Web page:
This is where I work. It used to be a kitchen, which is perfect because what I do here feels very much like what I do when I'm cooking-- learning by doing, and making things from what I've learned. It's a small space (7' x 11'). In it is a card table, a straight back chair, a fan for drying paint, and my favorite arm chair facing the window. I sit in my chair and dream and sketch, looking up into a huge old oak. The branches, like my thoughts, are dendritic, infinitely splitting and reaching for the sky.
I feel extremely fortunate to have such a view, but I wouldn't say that my imagination is dependent upon a tree.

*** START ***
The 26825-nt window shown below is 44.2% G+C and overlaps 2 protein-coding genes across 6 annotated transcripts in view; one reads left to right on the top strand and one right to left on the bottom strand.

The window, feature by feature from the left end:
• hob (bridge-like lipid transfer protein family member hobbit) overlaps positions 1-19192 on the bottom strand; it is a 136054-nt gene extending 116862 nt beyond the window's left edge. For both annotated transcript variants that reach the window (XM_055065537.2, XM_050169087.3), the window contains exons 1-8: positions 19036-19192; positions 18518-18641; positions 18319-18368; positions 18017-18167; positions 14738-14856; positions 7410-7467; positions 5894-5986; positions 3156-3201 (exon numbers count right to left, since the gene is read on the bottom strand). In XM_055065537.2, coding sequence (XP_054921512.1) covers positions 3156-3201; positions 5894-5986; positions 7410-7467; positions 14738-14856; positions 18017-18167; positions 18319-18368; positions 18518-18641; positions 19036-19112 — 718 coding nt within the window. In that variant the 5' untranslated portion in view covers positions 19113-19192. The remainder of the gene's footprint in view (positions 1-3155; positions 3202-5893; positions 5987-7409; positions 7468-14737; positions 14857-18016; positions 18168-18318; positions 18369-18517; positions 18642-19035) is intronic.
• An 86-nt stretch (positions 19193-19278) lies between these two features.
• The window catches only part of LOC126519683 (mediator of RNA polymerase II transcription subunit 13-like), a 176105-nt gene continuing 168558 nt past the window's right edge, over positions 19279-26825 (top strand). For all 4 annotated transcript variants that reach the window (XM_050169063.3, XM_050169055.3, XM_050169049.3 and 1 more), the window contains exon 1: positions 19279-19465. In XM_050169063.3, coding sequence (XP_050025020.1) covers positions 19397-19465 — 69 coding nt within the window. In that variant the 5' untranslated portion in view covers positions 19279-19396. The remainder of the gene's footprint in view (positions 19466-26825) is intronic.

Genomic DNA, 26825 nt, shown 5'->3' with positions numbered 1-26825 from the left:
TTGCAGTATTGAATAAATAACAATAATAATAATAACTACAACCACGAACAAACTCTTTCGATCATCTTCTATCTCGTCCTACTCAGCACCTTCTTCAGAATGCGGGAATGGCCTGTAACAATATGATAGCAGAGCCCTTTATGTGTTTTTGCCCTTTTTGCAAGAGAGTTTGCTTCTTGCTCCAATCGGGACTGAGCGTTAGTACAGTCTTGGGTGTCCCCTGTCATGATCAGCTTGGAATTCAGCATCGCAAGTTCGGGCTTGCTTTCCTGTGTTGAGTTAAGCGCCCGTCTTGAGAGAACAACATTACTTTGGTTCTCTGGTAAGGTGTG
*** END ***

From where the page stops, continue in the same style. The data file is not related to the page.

To do good work you don't need a big space, a lot of gear, or a view. In general I find I do better work with less-- less money, easily available and fewer materials. Against the absence of stuff, my mind is thrown into relief. I learn more, my explorations go deeper. There is no interruption in the flow of ideas, no stopping to switch between different techniques and media, between facilitating and creating. My thoughts are disparate enough in themselves. Using fewer things allows me to express my ideas fluidly.
What you do need is a place that is yours, a little space, time, and silence-- like Virginia Woolf says, a room of one's own -- a place where you can dream and do, taking the threads of your unconscious and making them into something real.
And ultimately, if you think about it, the most important room you will always have is the one you have in your mind--- a room unbounded by walls, a room with infinite views.